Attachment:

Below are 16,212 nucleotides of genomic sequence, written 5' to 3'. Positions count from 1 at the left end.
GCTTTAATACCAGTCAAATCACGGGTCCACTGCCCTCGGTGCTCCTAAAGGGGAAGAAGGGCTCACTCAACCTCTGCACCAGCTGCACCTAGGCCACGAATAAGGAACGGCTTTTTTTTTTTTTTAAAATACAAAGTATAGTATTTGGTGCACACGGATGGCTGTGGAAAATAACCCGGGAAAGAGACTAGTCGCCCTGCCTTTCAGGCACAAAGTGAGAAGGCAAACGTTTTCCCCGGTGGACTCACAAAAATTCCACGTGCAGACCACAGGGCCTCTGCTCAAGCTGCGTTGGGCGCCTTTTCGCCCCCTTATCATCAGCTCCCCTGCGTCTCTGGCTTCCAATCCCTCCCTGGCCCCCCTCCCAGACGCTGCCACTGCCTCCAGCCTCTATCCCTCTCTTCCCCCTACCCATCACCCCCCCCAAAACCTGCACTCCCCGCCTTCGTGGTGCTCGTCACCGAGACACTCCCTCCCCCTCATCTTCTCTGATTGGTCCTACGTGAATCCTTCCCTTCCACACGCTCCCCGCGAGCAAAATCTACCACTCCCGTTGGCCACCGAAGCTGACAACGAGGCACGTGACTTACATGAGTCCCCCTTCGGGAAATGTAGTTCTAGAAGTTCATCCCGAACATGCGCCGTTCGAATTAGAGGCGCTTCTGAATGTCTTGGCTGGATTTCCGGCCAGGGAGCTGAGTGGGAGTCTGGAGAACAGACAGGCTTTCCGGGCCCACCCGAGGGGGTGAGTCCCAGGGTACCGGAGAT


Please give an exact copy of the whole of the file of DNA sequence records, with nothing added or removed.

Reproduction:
Below are 16,212 nucleotides of genomic sequence, written 5' to 3'. Positions count from 1 at the left end.
GCTTTAATACCAGTCAAATCACGGGTCCACTGCCCTCGGTGCTCCTAAAGGGGAAGAAGGGCTCACTCAACCTCTGCACCAGCTGCACCTAGGCCACGAATAAGGAACGGCTTTTTTTTTTTTTTAAAATACAAAGTATAGTATTTGGTGCACACGGATGGCTGTGGAAAATAACCCGGGAAAGAGACTAGTCGCCCTGCCTTTCAGGCACAAAGTGAGAAGGCAAACGTTTTCCCCGGTGGACTCACAAAAATTCCACGTGCAGACCACAGGGCCTCTGCTCAAGCTGCGTTGGGCGCCTTTTCGCCCCCTTATCATCAGCTCCCCTGCGTCTCTGGCTTCCAATCCCTCCCTGGCCCCCCTCCCAGACGCTGCCACTGCCTCCAGCCTCTATCCCTCTCTTCCCCCTACCCATCACCCCCCCCAAAACCTGCACTCCCCGCCTTCGTGGTGCTCGTCACCGAGACACTCCCTCCCCCTCATCTTCTCTGATTGGTCCTACGTGAATCCTTCCCTTCCACACGCTCCCCGCGAGCAAAATCTACCACTCCCGTTGGCCACCGAAGCTGACAACGAGGCACGTGACTTACATGAGTCCCCCTTCGGGAAATGTAGTTCTAGAAGTTCATCCCGAACATGCGCCGTTCGAATTAGAGGCGCTTCTGAATGTCTTGGCTGGATTTCCGGCCAGGGAGCTGAGTGGGAGTCTGGAGAACAGACAGGCTTTCCGGGCCCACCCGAGGGGGTGAGTCCCAGGGTACCGGAGAT